Our public libraries are some of Australia’s best loved social institutions.  Writer Tracey Farr reminded an audience at the Perth Writers Festival about the importance of local public libraries. She recalled going to the old Cottesloe library as a child.

The State Library of Western Australia  is too often taken for granted, in spite the the service it provides. I, for one, am very grateful for a life-changing library experience.


Born  before the outbreak of World War II, I only vaguely remember my mother and her sisters borrowing books when I was small. The three women lived close to each other. Both of my uncles had gone to the War.

A few years ago, I was fortunate to be in Limoges, France. In the ancient city I saw a shop front in an old building being used as a library.  I loved its quaintness. It also reminded me of the library my mother frequented.

Lbrary in Limoge, France
Lbrary in Limoge, France

The private library was somewhere within walking distance of our houses. The poky room smelt of mould and stale cigarette smoke.The gruff voice woman who ran it scared me.The space was dark, with shelves full of books to the ceiling. I wondered if they would fall on me. A bare light globe dangled from the ceiling.

Unlike public libraries today, children were not welcome. We were told to be quiet! My sister’s pram had to be left on the footpath outside. There were no children’s books.

I never expected that I would develop a passionate fondness for a local library.

One Spring day, when I was in my twenties, I walked to the nearest library as a young mother. The current baby and her two older siblings were crammed into an old cane pram. I was embarrassed by that pram. It was second-hand, battered and  unfashionable. I don’t remember where we got it. I longed for a more modern, even fashionable, one. It was heavy even without a baby.

The Osborne Park Library was a long walk from our home in Nollamara. The northern suburbs were not well developed. There were no footpaths and no shade. I trudged along the side of the rough road, plunging the pram into the dirt as cars passed. My sandaled feet were dirty.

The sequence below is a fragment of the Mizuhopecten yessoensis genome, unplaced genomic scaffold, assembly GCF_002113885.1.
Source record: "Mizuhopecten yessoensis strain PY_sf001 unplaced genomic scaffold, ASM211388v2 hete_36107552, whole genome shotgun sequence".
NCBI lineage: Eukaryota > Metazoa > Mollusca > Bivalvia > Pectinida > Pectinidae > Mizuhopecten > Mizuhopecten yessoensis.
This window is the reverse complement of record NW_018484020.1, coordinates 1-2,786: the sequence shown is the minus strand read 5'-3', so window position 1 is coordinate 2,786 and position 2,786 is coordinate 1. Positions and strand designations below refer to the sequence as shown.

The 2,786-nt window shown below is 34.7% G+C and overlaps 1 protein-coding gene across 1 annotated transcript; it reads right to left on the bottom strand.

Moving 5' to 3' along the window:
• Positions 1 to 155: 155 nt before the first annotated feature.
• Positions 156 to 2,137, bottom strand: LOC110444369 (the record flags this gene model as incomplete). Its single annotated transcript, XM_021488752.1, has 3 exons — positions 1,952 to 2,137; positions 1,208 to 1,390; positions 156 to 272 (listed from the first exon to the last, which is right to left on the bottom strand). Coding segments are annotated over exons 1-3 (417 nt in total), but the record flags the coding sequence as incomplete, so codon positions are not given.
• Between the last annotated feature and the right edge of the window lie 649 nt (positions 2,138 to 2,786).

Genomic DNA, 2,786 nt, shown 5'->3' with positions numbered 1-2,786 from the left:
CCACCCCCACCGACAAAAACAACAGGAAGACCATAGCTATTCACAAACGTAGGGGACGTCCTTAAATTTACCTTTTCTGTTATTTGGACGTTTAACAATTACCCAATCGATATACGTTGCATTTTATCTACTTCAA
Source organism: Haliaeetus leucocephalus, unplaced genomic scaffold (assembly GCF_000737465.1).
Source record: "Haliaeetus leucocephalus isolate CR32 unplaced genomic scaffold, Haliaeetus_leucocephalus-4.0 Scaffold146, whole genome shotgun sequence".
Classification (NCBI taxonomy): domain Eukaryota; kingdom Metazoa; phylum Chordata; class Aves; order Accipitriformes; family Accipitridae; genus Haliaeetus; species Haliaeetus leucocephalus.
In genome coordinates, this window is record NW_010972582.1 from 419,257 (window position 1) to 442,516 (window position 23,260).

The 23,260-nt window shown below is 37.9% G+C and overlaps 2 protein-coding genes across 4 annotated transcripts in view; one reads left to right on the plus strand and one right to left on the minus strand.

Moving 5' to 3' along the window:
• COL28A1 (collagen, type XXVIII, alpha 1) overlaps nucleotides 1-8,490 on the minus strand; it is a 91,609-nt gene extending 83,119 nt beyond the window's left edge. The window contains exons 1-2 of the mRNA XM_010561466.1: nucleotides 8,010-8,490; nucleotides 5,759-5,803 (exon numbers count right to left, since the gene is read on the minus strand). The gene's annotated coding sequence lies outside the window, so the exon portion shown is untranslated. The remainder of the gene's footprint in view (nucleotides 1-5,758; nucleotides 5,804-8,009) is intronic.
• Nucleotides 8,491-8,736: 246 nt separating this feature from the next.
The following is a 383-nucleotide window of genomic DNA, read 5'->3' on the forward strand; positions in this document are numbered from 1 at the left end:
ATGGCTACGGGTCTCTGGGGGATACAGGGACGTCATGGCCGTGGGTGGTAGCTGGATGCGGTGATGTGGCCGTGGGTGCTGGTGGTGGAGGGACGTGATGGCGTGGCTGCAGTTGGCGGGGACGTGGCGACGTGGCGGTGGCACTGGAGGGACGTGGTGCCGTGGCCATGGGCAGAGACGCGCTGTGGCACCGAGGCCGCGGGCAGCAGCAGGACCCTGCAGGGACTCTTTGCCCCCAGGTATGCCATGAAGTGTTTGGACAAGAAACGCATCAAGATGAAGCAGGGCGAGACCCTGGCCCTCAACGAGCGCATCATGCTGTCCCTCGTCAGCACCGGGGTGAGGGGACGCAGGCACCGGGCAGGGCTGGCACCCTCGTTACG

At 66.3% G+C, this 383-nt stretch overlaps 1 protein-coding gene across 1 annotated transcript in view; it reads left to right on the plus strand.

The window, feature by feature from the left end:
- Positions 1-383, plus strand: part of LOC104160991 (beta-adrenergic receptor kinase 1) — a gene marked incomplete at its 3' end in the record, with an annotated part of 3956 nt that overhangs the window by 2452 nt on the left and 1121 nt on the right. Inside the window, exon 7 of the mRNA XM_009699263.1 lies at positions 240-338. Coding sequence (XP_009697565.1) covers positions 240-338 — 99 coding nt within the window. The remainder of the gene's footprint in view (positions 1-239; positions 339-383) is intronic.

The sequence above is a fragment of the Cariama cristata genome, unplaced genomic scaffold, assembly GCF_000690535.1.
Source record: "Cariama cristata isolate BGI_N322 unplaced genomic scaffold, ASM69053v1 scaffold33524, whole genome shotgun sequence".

I stood in the middle of the library. The older kids, pleased to be free of the cramped pram, ran around. I had not read for pleasure for years. My schooling had finished at the end of the Junior year (now about Year 10). I’d trained as a nurse and midwife. Then married.

So many books. So much to read. And I stood there, frozen, unable to choose a book. My mind was mushy.

‘There must be some way I can work out what to read,’ I thought. I used to love books when I was at school.’

Almost despairing, but too shy to ask for help from a librarian, I was about to walk away. Then I saw a brochure advertising distance education. Taking it from the stand, I packed my babies into the pram and we went home.

The brochure said that adults who had a valid reason could enrol for distance education. They could sit for matriculation to university examinations. My children’s father worked shift-work. A baby-sitter was out of the question. Perhaps I was eligible?

I was! A few months later, at the beginning of the school year, I enrolled in Leaving English. Such a joy. I loved having a reading list and a plan. I never met my correspondence teacher, Kevin Byrne. But I fell deeply (and remotely) in love with him.